Another feature of owl eyes that allows them the ability to hunt at night is a difference in the number of rods and cones in their eyes. Do you remember learning about rods and cones in your middle school science classes? To greatly oversimplify, rods are what allow us to see movement, while cones allow us to see color. Owls have a much greater proportion of rods to cones in their eyes than we do. If you think about it, the ability to see movement is much more important for hunting at night than the ability to see color. Various studies have come to differing conclusions about how many colors owls can actually differentiate, but the answer is most likely “not many.”

It’s not just the size of the eyeballs, or the rods and cones inside, that have equipped owls to be such proficient nighttime hunters, though. The placement of the eyes on the skull is also an important adaptation. Both of an owl’s eyes are forward facing, situated in the front of the skull. Owl beaks are all downward facing, which results in minimal obstruction of an owl’s vision by its beak. The eyes facing forward allows owls to use binocular vision, an adaptation they share with humans, that allows for increased accuracy in identifying where an object is spatially located. Pinpointing an object’s location to further accuracy can be achieved by bobbing the head, a behavior commonly observed in hunting owls.

Convor reference image

As I mentioned, vision and the eyes are just one single aspect of the owl’s rich and expansive natural history. But just for argument’s sake, let’s now return to the so called “Space Owls” and see if, from this particular lens (ha), the moniker is accurate.

  • Eye Size: Are the convor’s eyes noticeably large in proportion to its skull? I would argue….no. Their eyes do not seem to be particularly large, especially when compared to the other feathered fauna of our hearts, the porgs. We see porgs active both at day and at night in The Last Jedi (although their most famous nighttime scene may have been less a natural behavior and more self defense due to the sudden appearance of a wookiee predator on their island), and based on the size of their eyes, it appears the porgs are equipped to survive a nocturnal lifestyle. But I digress.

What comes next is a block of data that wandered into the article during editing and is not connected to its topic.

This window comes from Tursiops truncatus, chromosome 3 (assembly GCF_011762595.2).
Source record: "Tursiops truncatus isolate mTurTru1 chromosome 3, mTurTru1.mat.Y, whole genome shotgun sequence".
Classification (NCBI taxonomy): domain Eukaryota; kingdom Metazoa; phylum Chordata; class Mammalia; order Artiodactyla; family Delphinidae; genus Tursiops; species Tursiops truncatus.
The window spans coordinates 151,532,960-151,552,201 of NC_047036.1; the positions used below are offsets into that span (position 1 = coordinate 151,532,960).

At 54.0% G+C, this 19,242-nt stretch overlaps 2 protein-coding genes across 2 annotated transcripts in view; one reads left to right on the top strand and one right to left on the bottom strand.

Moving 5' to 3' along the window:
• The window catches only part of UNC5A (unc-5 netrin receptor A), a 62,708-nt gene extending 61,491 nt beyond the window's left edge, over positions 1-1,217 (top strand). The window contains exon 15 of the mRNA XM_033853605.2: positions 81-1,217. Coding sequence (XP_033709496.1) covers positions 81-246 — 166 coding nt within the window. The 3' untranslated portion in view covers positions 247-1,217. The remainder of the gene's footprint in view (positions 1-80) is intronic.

• Neck Rotation: Unfortunately, we have never seen a convor rotate their head, so we can neither confirm nor deny their ability to do so to the same degree as an owl.
  • Cones and Rods: Believe it or not, none of the canon (or legends material for that matter) has addressed the number of cones and rods in a convor’s eyes. I’m not holding my breath for this to come up in a conversation between our Jedi heroes anytime soon, either.
  • Forward-facing Eyes: Convor’s do indeed have forward-facing eyes!

So with one out of four features confirmed, can we conclusively call convorees “space owls” in relation to their eyes? Probably not. But then again, this is a totally arbitrary and completely unscientific analysis of a space creature so…I will probably still keep calling them “space owls.”

(For further study, here is a collection I found of every convor appearance to date.)

Other sources cited: Owls of the World, second edition, by Heimo Mikkola. 2014, Firefly Books, Ltd.